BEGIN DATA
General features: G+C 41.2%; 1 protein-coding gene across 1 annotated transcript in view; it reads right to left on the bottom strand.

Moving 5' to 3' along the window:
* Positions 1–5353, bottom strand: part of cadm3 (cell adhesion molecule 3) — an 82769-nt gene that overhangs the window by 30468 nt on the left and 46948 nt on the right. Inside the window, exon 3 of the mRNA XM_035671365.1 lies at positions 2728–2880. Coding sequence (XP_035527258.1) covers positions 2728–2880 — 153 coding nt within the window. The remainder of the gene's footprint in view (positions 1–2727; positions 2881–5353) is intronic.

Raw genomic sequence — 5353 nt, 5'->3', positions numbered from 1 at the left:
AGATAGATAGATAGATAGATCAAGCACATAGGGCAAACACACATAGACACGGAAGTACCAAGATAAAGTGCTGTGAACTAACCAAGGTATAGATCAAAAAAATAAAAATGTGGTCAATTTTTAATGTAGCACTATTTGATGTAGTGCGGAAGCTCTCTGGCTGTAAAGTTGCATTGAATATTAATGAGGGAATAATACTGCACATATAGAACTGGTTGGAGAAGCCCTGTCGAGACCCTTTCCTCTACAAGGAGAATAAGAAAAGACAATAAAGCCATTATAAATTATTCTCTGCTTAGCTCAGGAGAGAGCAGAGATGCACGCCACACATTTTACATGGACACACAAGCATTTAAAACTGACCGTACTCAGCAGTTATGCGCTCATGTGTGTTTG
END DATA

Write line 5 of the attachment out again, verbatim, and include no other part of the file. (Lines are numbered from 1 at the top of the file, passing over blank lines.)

AGATAGATAGATAGATAGATCAAGCACATAGGGCAAACACACATAGACACGGAAGTACCAAGATAAAGTGCTGTGAACTAACCAAGGTATAGATCAAAAAAATAAAAATGTGGTCAATTTTTAATGTAGCACTATTTGATGTAGTGCGGAAGCTCTCTGGCTGTAAAGTTGCATTGAATATTAATGAGGGAATAATACTGCACATATAGAACTGGTTGGAGAAGCCCTGTCGAGACCCTTTCCTCTACAAGGAGAATAAGAAAAGACAATAAAGCCATTATAAATTATTCTCTGCTTAGCTCAGGAGAGAGCAGAGATGCACGCCACACATTTTACATGGACACACAAGCATTTAAAACTGACCGTACTCAGCAGTTATGCGCTCATGTGTGTTTG